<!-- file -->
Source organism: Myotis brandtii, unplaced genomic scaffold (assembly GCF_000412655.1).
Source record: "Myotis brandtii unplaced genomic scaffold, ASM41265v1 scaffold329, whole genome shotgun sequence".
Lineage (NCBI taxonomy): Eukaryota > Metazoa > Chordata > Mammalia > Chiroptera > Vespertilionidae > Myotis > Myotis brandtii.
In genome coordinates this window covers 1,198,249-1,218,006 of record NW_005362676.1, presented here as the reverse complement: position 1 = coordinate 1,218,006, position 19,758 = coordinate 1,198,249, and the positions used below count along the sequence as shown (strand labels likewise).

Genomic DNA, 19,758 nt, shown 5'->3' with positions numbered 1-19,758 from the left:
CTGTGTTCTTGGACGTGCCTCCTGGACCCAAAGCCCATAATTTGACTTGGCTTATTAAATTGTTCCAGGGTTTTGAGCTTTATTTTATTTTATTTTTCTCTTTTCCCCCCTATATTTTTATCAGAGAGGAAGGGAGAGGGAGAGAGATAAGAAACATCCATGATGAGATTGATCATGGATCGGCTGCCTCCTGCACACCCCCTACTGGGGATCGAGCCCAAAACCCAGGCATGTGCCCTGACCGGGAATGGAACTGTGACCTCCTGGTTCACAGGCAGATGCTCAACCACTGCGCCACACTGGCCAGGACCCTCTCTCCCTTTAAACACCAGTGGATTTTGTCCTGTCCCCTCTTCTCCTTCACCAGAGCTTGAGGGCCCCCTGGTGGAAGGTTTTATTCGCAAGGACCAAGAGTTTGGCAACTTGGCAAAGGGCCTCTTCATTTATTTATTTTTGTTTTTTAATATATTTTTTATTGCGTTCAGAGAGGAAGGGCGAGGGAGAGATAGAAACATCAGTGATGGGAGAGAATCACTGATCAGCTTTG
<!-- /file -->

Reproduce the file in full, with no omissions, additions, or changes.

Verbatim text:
Source organism: Myotis brandtii, unplaced genomic scaffold (assembly GCF_000412655.1).
Source record: "Myotis brandtii unplaced genomic scaffold, ASM41265v1 scaffold329, whole genome shotgun sequence".
Lineage (NCBI taxonomy): Eukaryota > Metazoa > Chordata > Mammalia > Chiroptera > Vespertilionidae > Myotis > Myotis brandtii.
In genome coordinates this window covers 1,198,249-1,218,006 of record NW_005362676.1, presented here as the reverse complement: position 1 = coordinate 1,218,006, position 19,758 = coordinate 1,198,249, and the positions used below count along the sequence as shown (strand labels likewise).

Genomic DNA, 19,758 nt, shown 5'->3' with positions numbered 1-19,758 from the left:
CTGTGTTCTTGGACGTGCCTCCTGGACCCAAAGCCCATAATTTGACTTGGCTTATTAAATTGTTCCAGGGTTTTGAGCTTTATTTTATTTTATTTTTCTCTTTTCCCCCCTATATTTTTATCAGAGAGGAAGGGAGAGGGAGAGAGATAAGAAACATCCATGATGAGATTGATCATGGATCGGCTGCCTCCTGCACACCCCCTACTGGGGATCGAGCCCAAAACCCAGGCATGTGCCCTGACCGGGAATGGAACTGTGACCTCCTGGTTCACAGGCAGATGCTCAACCACTGCGCCACACTGGCCAGGACCCTCTCTCCCTTTAAACACCAGTGGATTTTGTCCTGTCCCCTCTTCTCCTTCACCAGAGCTTGAGGGCCCCCTGGTGGAAGGTTTTATTCGCAAGGACCAAGAGTTTGGCAACTTGGCAAAGGGCCTCTTCATTTATTTATTTTTGTTTTTTAATATATTTTTTATTGCGTTCAGAGAGGAAGGGCGAGGGAGAGATAGAAACATCAGTGATGGGAGAGAATCACTGATCAGCTTTG